The Journal for Executive and Governance Leaders

More than compliance

“Governance” is not a word or topic that typically sets the pulse racing. However, we all know that effective governance practice is critical to the success of your trust

System leadership on governance

Today, too often, it appears that governance is viewed through a relatively narrow compliance mind-set. This is not just an issue confined to the education sector, though perhaps it is currently more pronounced because of the intense focus on governance by the Department and the increasingly detailed policy requirements and guidance documents it publishes on the subject. Yes ensuring compliance is an important aspect of good governance, but it goes much wider than that.

When the academies programme was expanded in 2010 there was significant debate over whether all of the advertised freedoms were genuine freedoms. Putting that debate to one side for a moment, you can make a persuasive case that the freedom to innovate in governance was perhaps a freedom that was missing from the list. The best trusts certainly have taken the opportunity presented but for many governance has been viewed predominantly through the compliance lens.

The focus and drive from government on governance in the sector is not going to lessen. In the Secretary of State’s statement in May on the principles for an accountability system it included at the very end:

And we will focus on how we can improve the effectiveness of governance in the sector more generally, including at MAT level.

Before the initiative is completely lost, it is important that the sector more actively promotes effective governance – if it is directed through regulation and policy there is a danger that governance will continue to be viewed through a compliance mind-set. Naturally, the Department will need to set out clear expectations on effective governance and intervene where governance means a trust fails. However, it is important that trusts take control of the narrative and actively participate in and promote system leadership on governance. The danger is that if this does not happen then there will be increasing prescription from the centre.

Internal reflections

There are many interesting questions you can explore as a board when reflecting on your governance practice. I will briefly offer three here which I believe are relevant to consider whatever stage you are at.

First, what is the purpose of governance at our Trust?

The answer may at first appear obvious but through experience all too often the answer is assumed. Governance and boards have existed for hundreds of years but still, when you dig under the rhetoric, there can be a lack of a common and precise understanding of the purpose of governance and what a board is for. By talking about this in your trust you can help avoid the dangers of poor alignment between trustees, or between trustees and the executive and/or in the case of MATs between the board and local governance. Having a greater shared understanding as a board here will only enhance the governance practice in your trust.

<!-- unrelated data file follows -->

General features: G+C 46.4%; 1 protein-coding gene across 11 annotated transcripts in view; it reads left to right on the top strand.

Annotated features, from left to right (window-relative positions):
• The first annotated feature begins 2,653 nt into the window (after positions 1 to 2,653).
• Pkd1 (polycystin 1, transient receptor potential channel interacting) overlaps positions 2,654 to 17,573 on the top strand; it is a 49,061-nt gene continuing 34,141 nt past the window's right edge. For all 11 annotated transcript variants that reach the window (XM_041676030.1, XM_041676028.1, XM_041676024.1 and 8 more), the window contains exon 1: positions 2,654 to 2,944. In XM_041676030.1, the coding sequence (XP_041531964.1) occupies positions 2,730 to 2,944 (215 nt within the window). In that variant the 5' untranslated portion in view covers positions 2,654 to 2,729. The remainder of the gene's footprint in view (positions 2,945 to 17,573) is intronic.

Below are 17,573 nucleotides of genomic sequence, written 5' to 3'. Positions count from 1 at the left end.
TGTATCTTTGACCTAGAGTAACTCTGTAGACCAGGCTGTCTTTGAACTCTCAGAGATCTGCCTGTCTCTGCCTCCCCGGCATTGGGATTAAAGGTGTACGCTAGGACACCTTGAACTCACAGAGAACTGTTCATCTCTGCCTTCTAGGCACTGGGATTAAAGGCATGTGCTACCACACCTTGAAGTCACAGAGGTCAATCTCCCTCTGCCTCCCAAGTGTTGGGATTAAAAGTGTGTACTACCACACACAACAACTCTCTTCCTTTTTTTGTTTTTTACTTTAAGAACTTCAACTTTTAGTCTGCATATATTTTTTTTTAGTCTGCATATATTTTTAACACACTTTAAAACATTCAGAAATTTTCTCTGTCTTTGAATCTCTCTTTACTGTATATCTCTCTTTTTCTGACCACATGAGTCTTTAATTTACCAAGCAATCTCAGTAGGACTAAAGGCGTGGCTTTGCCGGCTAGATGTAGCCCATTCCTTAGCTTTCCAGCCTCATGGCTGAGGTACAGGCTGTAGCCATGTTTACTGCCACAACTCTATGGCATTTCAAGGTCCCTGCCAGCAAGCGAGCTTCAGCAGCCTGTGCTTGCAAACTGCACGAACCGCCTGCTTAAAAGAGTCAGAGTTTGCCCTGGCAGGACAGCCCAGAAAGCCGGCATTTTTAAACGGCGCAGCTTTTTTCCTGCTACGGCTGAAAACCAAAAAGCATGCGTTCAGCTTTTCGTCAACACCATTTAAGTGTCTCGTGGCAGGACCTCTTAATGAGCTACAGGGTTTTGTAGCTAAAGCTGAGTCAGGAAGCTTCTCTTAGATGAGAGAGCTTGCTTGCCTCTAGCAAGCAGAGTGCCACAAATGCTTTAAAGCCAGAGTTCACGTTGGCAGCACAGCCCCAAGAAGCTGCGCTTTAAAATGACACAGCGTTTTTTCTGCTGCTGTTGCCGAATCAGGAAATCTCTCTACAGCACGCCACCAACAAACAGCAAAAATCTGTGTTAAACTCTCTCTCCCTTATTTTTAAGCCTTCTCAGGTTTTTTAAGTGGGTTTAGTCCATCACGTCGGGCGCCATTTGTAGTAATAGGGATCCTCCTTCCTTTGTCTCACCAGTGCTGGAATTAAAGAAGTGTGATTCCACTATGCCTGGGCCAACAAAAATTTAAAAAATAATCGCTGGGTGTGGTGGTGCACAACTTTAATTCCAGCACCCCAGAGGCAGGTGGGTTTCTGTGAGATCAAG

Secondly, are we a learning organisation and how do we know?

The MAT model provides significant opportunities to harness organisational learning to directly impact on effectiveness of educational provision at the trust. Do your governance systems and practices identify, promote and support organisational learning?

Finally, how do we evaluate the effectiveness of the board?

It is widely accepted that evaluating the board’s effectiveness is a key element of good governance. Whilst external reviews of governance can be a very effective part of a diagnostic process where there are problems with governance in a trust, they should also be considered even when things appear to be going well. It is worth reflecting on the recommendation from the UK Governance Code for FTSE 350 companies that every three years the board should have an externally‐facilitated board evaluation disclosing in the annual report the outcomes and actions taken as a result of the review. Getting the scope of the external review right will be critical. For example, in addition to the obvious areas you would want a review to focus on (for example, the effectiveness of the Board in overseeing educational provision) you may also want the review to consider how the Board is viewed by key stakeholders (regulators, local communities, parents, staff etc).

In the final analysis, at the heart of quality governance practice is effective communication and human relationships – things that can interest and engage us all.